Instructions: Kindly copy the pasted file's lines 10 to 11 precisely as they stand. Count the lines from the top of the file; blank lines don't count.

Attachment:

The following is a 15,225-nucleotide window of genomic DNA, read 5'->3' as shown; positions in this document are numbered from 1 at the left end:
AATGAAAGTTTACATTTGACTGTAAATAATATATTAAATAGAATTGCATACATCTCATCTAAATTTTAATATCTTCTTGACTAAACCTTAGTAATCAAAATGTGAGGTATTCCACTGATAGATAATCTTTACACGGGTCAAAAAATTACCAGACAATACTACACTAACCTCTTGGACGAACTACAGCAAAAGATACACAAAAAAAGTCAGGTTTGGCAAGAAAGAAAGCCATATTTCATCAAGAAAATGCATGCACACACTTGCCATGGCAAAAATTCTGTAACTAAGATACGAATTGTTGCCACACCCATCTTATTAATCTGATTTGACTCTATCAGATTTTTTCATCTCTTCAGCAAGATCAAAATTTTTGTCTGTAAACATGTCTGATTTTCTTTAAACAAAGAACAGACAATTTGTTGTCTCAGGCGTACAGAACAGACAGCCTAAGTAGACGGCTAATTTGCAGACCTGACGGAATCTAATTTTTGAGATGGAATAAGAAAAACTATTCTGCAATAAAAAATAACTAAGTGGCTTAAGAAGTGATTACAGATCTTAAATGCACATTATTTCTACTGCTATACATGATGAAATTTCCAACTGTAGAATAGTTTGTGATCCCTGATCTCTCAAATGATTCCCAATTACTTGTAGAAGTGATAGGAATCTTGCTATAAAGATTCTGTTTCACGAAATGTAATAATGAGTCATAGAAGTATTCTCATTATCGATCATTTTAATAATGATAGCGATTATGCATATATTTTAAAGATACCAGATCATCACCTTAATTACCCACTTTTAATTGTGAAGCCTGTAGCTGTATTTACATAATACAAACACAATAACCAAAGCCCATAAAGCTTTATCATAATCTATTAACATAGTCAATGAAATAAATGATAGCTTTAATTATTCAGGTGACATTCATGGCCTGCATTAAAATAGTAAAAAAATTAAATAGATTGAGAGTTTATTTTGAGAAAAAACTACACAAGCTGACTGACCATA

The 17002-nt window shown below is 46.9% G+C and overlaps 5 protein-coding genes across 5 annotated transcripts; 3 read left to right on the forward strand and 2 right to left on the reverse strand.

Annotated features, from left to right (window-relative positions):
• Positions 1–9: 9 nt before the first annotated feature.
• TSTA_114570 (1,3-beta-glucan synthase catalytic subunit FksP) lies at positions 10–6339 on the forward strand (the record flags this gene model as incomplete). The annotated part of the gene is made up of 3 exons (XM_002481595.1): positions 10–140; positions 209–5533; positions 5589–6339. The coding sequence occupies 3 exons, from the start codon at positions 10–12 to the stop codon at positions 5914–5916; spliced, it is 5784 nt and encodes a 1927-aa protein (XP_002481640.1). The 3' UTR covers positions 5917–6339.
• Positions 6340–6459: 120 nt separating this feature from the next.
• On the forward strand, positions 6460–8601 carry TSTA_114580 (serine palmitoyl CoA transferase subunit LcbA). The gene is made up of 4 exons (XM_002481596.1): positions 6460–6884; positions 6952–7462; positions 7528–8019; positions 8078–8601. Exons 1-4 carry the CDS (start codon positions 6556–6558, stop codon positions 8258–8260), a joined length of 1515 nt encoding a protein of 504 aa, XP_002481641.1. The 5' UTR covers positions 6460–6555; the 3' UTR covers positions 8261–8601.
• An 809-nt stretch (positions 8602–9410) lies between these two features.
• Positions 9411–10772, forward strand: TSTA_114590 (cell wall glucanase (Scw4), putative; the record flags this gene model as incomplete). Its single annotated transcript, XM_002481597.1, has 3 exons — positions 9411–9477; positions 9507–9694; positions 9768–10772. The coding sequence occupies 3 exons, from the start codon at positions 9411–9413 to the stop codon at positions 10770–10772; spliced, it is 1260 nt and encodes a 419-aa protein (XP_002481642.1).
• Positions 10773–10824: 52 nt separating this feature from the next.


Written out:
• Positions 9411–10772, forward strand: TSTA_114590 (cell wall glucanase (Scw4), putative; the record flags this gene model as incomplete). Its single annotated transcript, XM_002481597.1, has 3 exons — positions 9411–9477; positions 9507–9694; positions 9768–10772. The coding sequence occupies 3 exons, from the start codon at positions 9411–9413 to the stop codon at positions 10770–10772; spliced, it is 1260 nt and encodes a 419-aa protein (XP_002481642.1).
• Positions 10773–10824: 52 nt separating this feature from the next.